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Chicago Cancels Classes For 4th Day Amid COVID Safety Protocol Clash; U.S. Dep. Secy. Of State Says She Does Not Know Yet If Talks With Russia Will Prompt Moscow To De-Escalate; NOAA: Weather Disasters Cost U.S. $750 Billion Over Past 5 Years; Convicted Murderer, Robert Durst, Dies At CA Prison Hospital. Aired 2:30-3p ET

Aired January 10, 2022 - 14:30   ET




VICTOR BLACKWELL, CNN HOST: It is day four of no school for more than 330,000 children in Chicago, the nation's third-largest school district.

The city officials continue to battle with the teachers union over COVID safety protocols.

Halle Quezada is a third-grade teachers in the Chicago public school district. She's a member of the teachers union. She's also the mother of a student in the system.

Halle, thank you so much for being with me this afternoon.

I want to start here with the feelings of a parent, of a student there, like yourself, in the Chicago public school system.

Listen to this.


MICHELLE EGAN, CHICAGO PARENT: We saw over the holiday break, we saw our teachers going on vacations and visiting families, and they absolutely should be doing that.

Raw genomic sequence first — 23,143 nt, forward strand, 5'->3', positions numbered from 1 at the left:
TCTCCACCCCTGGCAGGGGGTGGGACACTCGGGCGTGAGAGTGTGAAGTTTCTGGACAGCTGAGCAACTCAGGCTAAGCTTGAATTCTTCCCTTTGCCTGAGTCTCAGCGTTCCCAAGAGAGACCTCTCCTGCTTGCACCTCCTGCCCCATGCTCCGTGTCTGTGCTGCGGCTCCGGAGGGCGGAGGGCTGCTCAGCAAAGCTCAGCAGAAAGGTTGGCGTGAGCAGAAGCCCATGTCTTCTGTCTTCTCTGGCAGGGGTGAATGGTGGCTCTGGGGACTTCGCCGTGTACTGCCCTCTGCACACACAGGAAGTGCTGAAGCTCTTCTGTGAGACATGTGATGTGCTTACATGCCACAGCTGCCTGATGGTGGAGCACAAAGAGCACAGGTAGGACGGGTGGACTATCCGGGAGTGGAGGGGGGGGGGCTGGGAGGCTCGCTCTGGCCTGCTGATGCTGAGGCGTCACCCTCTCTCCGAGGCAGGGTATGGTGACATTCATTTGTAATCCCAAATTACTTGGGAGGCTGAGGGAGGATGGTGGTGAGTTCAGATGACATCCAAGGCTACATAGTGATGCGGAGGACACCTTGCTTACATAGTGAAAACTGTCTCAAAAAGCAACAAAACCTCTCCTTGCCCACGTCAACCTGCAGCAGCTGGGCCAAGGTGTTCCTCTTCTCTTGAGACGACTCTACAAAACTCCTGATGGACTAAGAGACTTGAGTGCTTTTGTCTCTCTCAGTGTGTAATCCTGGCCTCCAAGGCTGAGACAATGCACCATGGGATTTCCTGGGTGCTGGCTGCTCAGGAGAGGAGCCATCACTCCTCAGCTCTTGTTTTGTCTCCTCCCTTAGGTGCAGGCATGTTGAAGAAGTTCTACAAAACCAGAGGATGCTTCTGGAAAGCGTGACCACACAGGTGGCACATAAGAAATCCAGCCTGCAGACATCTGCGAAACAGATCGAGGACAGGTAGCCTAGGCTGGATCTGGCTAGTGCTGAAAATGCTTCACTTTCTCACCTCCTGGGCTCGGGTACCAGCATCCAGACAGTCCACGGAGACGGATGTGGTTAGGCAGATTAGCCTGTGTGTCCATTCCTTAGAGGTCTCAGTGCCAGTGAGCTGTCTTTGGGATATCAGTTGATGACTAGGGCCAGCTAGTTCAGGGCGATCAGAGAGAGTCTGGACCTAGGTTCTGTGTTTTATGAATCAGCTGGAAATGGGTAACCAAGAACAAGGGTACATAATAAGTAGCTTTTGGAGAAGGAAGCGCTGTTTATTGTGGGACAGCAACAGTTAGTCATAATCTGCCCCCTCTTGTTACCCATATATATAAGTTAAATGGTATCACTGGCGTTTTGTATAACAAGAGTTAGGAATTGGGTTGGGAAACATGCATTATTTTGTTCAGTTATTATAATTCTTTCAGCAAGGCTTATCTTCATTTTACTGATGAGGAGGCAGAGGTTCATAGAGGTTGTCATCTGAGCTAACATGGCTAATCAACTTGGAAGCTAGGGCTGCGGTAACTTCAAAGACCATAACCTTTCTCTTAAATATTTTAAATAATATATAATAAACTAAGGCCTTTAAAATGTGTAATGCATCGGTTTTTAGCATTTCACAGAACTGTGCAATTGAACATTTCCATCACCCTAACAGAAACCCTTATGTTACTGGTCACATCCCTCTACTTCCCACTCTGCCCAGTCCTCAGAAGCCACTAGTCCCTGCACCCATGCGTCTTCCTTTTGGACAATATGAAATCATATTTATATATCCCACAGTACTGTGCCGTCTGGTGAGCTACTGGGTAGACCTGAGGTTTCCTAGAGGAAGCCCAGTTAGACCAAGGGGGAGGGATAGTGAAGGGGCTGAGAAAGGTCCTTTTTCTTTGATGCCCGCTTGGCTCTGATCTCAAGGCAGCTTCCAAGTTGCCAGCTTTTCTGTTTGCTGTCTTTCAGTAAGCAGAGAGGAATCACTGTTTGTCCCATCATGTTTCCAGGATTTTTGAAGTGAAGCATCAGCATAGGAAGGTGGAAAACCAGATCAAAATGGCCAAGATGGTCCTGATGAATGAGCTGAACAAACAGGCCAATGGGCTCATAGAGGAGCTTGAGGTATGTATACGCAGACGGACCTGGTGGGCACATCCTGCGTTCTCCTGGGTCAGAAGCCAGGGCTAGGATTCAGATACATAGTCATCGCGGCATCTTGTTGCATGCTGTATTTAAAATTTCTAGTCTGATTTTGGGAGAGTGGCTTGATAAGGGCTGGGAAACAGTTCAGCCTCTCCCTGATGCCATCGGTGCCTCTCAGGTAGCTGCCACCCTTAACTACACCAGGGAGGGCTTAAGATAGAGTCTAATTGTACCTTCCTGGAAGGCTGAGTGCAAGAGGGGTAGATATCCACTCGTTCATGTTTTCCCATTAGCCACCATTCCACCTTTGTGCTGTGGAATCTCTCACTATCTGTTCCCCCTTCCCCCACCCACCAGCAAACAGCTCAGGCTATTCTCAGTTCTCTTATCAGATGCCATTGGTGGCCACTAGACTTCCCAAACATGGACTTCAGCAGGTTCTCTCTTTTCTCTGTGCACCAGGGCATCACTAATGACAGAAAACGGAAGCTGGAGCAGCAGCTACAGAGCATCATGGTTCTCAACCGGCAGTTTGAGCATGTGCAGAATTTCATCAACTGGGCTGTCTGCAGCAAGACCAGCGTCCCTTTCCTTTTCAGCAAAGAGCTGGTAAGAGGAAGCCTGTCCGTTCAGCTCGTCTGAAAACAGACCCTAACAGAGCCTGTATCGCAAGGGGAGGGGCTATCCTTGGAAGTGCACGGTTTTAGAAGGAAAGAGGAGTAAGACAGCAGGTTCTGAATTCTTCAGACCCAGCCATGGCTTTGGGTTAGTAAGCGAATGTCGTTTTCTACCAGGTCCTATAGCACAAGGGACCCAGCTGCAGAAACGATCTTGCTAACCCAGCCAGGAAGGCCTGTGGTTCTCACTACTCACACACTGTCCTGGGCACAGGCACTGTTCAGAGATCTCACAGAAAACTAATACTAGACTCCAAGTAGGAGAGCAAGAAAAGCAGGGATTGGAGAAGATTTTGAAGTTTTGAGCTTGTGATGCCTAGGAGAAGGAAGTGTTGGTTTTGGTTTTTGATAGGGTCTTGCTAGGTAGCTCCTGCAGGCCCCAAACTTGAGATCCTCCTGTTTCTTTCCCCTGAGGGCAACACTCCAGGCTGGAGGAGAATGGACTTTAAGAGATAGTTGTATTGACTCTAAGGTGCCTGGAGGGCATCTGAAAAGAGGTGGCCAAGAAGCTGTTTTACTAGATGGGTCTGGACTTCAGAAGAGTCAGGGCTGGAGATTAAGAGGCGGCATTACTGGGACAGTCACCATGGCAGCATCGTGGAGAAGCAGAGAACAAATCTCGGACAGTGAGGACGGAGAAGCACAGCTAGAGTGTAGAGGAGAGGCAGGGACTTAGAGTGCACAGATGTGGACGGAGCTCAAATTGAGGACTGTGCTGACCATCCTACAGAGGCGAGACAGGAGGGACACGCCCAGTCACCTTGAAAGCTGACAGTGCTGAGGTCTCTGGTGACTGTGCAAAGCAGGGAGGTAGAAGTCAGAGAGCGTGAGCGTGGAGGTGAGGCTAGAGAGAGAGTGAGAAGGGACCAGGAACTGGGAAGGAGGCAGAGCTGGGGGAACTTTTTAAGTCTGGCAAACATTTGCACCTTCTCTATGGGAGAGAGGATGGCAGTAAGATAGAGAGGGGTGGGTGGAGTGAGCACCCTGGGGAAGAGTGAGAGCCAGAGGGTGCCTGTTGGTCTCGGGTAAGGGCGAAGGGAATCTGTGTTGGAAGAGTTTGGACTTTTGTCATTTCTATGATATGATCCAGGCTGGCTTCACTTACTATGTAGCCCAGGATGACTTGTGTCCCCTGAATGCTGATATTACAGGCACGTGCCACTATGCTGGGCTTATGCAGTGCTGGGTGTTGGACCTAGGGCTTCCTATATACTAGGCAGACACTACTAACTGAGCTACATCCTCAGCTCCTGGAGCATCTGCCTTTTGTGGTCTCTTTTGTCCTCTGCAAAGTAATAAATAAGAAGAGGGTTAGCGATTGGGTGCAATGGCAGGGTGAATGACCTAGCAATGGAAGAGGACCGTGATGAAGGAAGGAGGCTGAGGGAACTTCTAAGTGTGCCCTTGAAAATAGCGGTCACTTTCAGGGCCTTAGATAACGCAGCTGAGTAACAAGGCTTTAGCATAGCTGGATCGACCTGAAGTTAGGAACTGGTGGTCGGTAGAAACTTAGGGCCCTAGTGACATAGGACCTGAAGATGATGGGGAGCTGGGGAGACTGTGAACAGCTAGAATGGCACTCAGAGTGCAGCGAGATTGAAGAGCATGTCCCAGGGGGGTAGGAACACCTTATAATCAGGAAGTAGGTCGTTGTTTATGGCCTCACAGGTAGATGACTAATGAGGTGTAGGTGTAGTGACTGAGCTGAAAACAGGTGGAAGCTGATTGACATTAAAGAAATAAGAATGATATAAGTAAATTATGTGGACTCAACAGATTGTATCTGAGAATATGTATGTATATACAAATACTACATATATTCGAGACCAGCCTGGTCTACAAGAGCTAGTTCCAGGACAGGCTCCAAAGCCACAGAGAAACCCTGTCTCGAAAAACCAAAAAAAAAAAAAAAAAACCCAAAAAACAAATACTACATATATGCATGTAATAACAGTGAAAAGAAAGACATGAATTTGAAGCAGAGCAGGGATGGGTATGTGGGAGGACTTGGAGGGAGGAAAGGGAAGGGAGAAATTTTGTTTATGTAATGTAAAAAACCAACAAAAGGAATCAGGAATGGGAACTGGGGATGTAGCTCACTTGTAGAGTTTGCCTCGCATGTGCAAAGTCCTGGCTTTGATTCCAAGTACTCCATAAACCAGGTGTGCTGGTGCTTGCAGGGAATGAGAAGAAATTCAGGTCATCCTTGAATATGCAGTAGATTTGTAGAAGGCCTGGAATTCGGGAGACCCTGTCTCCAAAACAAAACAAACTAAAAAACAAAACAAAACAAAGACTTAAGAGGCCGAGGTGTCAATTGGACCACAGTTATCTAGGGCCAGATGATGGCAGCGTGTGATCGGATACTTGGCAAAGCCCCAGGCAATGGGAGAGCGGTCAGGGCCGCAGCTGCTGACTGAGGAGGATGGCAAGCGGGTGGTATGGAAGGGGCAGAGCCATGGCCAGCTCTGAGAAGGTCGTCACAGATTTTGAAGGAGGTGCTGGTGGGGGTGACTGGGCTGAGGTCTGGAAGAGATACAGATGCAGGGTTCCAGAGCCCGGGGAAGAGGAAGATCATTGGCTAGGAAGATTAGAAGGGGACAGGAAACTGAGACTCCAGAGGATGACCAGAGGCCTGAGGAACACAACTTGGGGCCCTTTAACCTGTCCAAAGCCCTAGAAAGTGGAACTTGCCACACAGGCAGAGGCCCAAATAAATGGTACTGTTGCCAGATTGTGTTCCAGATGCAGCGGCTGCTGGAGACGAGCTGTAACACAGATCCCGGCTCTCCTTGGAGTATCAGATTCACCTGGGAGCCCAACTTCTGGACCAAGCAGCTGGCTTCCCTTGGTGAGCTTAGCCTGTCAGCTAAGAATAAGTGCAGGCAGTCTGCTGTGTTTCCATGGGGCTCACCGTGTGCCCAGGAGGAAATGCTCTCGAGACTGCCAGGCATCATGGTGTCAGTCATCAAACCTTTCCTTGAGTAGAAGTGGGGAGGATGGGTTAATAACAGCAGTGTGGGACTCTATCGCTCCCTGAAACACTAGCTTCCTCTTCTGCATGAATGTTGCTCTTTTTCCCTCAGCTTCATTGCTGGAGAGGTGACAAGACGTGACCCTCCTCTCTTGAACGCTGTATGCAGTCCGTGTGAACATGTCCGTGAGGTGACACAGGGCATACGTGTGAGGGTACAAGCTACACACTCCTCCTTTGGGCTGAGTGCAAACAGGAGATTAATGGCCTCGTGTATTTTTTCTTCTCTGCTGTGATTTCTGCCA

But to return to school three days later and say that they don't feel comfortable being in the classroom when the public health community said it is safe.

And the rates within the community of kids is lower than what they face when they go to the grocery store or when they get their nails done or when they're out in just the general community living their lives.

You know, we have to move on. We have to live our lives with this pandemic. And so we really want the teachers to get back to work.


CAMEROTA: What is your response to that?

HALLE QUEZADA, THIRD-GRADE TEACHER & MEMBER, CHICAGO TEACHERS UNION: We Yes, ultimately, I would say we are in a spike. There was a lot of holiday travel. A lot of teachers were quarantining, like myself.

But we need to respond to that, to that spike that we're seeing in COVID.

You know, 20 percent of the COVID cases in schools since the start of the pandemic showed up in school buildings that Monday and Tuesday that teachers did go back.